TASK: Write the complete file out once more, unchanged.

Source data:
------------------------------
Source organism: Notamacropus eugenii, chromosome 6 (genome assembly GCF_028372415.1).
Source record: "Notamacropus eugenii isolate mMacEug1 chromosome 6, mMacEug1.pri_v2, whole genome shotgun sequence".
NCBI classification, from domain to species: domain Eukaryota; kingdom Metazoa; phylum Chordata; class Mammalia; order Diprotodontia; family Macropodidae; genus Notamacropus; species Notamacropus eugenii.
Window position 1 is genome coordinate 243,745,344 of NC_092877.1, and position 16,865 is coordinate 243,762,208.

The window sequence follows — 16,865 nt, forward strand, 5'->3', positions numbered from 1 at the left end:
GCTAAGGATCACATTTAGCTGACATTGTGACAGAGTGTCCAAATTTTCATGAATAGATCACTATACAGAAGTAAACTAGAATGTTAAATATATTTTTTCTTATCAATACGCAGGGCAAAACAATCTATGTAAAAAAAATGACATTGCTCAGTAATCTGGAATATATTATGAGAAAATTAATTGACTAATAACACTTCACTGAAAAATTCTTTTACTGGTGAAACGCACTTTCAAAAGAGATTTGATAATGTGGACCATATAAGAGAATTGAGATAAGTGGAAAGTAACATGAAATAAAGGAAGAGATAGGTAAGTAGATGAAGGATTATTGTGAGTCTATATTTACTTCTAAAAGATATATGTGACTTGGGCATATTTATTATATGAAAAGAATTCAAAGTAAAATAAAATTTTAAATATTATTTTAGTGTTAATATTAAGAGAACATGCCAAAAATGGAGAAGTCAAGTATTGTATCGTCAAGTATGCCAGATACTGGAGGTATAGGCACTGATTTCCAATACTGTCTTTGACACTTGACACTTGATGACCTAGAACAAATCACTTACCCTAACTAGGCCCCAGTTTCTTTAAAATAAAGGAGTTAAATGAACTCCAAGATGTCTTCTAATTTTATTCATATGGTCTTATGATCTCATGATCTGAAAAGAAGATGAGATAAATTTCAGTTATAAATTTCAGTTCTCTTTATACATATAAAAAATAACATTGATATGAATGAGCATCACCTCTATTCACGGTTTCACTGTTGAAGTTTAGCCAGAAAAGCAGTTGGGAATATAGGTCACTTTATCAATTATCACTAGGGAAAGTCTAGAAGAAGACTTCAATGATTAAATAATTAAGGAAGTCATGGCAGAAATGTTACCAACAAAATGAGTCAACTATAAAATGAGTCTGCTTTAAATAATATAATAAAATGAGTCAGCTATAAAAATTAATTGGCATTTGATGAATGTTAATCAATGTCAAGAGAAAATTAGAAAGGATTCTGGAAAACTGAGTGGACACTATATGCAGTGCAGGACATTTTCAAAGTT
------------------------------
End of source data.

Source organism: Notamacropus eugenii, chromosome 6 (genome assembly GCF_028372415.1).
Source record: "Notamacropus eugenii isolate mMacEug1 chromosome 6, mMacEug1.pri_v2, whole genome shotgun sequence".
NCBI classification, from domain to species: domain Eukaryota; kingdom Metazoa; phylum Chordata; class Mammalia; order Diprotodontia; family Macropodidae; genus Notamacropus; species Notamacropus eugenii.
Window position 1 is genome coordinate 243,745,344 of NC_092877.1, and position 16,865 is coordinate 243,762,208.

The window sequence follows — 16,865 nt, forward strand, 5'->3', positions numbered from 1 at the left end:
GCTAAGGATCACATTTAGCTGACATTGTGACAGAGTGTCCAAATTTTCATGAATAGATCACTATACAGAAGTAAACTAGAATGTTAAATATATTTTTTCTTATCAATACGCAGGGCAAAACAATCTATGTAAAAAAAATGACATTGCTCAGTAATCTGGAATATATTATGAGAAAATTAATTGACTAATAACACTTCACTGAAAAATTCTTTTACTGGTGAAACGCACTTTCAAAAGAGATTTGATAATGTGGACCATATAAGAGAATTGAGATAAGTGGAAAGTAACATGAAATAAAGGAAGAGATAGGTAAGTAGATGAAGGATTATTGTGAGTCTATATTTACTTCTAAAAGATATATGTGACTTGGGCATATTTATTATATGAAAAGAATTCAAAGTAAAATAAAATTTTAAATATTATTTTAGTGTTAATATTAAGAGAACATGCCAAAAATGGAGAAGTCAAGTATTGTATCGTCAAGTATGCCAGATACTGGAGGTATAGGCACTGATTTCCAATACTGTCTTTGACACTTGACACTTGATGACCTAGAACAAATCACTTACCCTAACTAGGCCCCAGTTTCTTTAAAATAAAGGAGTTAAATGAACTCCAAGATGTCTTCTAATTTTATTCATATGGTCTTATGATCTCATGATCTGAAAAGAAGATGAGATAAATTTCAGTTATAAATTTCAGTTCTCTTTATACATATAAAAAATAACATTGATATGAATGAGCATCACCTCTATTCACGGTTTCACTGTTGAAGTTTAGCCAGAAAAGCAGTTGGGAATATAGGTCACTTTATCAATTATCACTAGGGAAAGTCTAGAAGAAGACTTCAATGATTAAATAATTAAGGAAGTCATGGCAGAAATGTTACCAACAAAATGAGTCAACTATAAAATGAGTCTGCTTTAAATAATATAATAAAATGAGTCAGCTATAAAAATTAATTGGCATTTGATGAATGTTAATCAATGTCAAGAGAAAATTAGAAAGGATTCTGGAAAACTGAGTGGACACTATATGCAGTGCAGGACATTTTCAAAGTT